Modular Relaxed Dependencies in Weak Memory Concurrency: 29th European Symposium on Programming Languages (2020).
Marco Paviotti, Simon Cooksey, Anouk Paradis, Daniel Wright, Scott Owens, and Mark Batty
P1780 Modular Relaxed Dependencies: A new approach to the Out-Of-Thin-Air Problem: ISO/IEC C/C++ Standards Committee Paper.
Presented to SG1 in Cologne 2019 and Belfast 2019.
Mark Batty, Simon Cooksey, Scott Owens, Anouk Paradis, Marco Paviotti, and Daniel Wright
PrideMM: Second Order Model Checking for Memory Consistency Models: 10th Workshop on Tools for Automatic Program Analysism (2019).
Simon Cooksey, Sarah Harris, Mark Batty, Radu Grigore, and Mikoláš Janota
PhD Project Summary
I study modern multi-processor computers to understand the behaviours admitted by their complex micro-architectural designs. My research has focussed particularly on so-called weak memory behaviours, which are exhibited on machines that allow out-of-order execution and caching.
These intricate behaviours present challenges for programmer reasoning. Formal models help to clarify precisely what is allowed, and my tools bridge the gap between mathematical formalisation and programmer intuition about computer behaviour. My tools make these formal models executable. This informs the development of the model by allowing quick refinement of definitions, and also permits a programmer to probe the behaviour of a model to grasp the precise meaning of a given program.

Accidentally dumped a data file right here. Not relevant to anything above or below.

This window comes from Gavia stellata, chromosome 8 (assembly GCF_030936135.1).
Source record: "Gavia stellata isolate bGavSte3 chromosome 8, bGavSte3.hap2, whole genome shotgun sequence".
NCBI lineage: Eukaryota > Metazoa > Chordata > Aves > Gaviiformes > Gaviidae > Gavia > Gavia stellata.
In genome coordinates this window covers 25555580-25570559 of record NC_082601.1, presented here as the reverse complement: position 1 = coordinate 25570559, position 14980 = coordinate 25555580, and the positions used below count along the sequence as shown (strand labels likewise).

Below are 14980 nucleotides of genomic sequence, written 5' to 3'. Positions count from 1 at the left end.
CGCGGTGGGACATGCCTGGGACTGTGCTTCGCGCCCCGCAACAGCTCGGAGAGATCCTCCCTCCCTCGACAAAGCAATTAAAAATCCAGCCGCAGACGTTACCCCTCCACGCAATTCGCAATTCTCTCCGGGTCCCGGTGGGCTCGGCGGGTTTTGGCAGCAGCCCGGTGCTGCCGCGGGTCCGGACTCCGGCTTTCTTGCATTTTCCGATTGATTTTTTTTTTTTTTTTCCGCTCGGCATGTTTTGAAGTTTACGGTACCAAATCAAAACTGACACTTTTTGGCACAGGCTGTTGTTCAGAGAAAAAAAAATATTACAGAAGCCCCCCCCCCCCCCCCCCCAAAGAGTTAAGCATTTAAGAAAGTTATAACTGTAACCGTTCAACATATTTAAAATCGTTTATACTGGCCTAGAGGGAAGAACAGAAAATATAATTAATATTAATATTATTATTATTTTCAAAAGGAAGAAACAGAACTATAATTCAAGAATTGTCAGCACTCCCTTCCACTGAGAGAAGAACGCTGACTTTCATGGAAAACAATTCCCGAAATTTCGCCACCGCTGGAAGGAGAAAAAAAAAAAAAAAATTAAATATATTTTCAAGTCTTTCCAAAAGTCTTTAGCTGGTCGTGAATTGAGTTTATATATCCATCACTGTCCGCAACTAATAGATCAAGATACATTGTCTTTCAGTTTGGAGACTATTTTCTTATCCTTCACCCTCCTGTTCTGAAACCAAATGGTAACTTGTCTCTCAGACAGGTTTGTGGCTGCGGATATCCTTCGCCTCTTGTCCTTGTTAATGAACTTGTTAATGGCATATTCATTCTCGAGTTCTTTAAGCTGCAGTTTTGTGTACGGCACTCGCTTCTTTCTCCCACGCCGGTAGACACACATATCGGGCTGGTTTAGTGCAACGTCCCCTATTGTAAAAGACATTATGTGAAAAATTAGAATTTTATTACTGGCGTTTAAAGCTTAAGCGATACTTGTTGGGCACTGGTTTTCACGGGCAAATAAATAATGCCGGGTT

These models stand as cutting edge specifications for verification of concurrent programs executing on modern high-performance hardware
Internship at NVIDIA
As an intern at NVIDIA I extended the Memory Consistency Model for NVIDIA's virtual instruction set (PTX) to support ``memory views''. This enables writing well defined programs which mix generic load and store operations with specialised load and store operations for texture, surface and constant accesses.
If you are a PhD Student who is interested in what an internship can offer for your research, feel free to email me and ask questions.
I have taught
- CO545: Functional and Concurrent Programming
- CO657: Internet of Things
- CO658: Programming Language Implementation
- CO661: Theory and Practice of Concurrency
- CO663: Programming Languages: Applications and Design
- CO883: Systems Architecture
I primarily teach on Programming Language theory courses.
I am a member of the following research groups:
My research interests relate to Weak Memory Models, Semantics, and Correctness.
In my free time I like to fly gliders. I keep a personal website here, and I can be found on the KentIRC.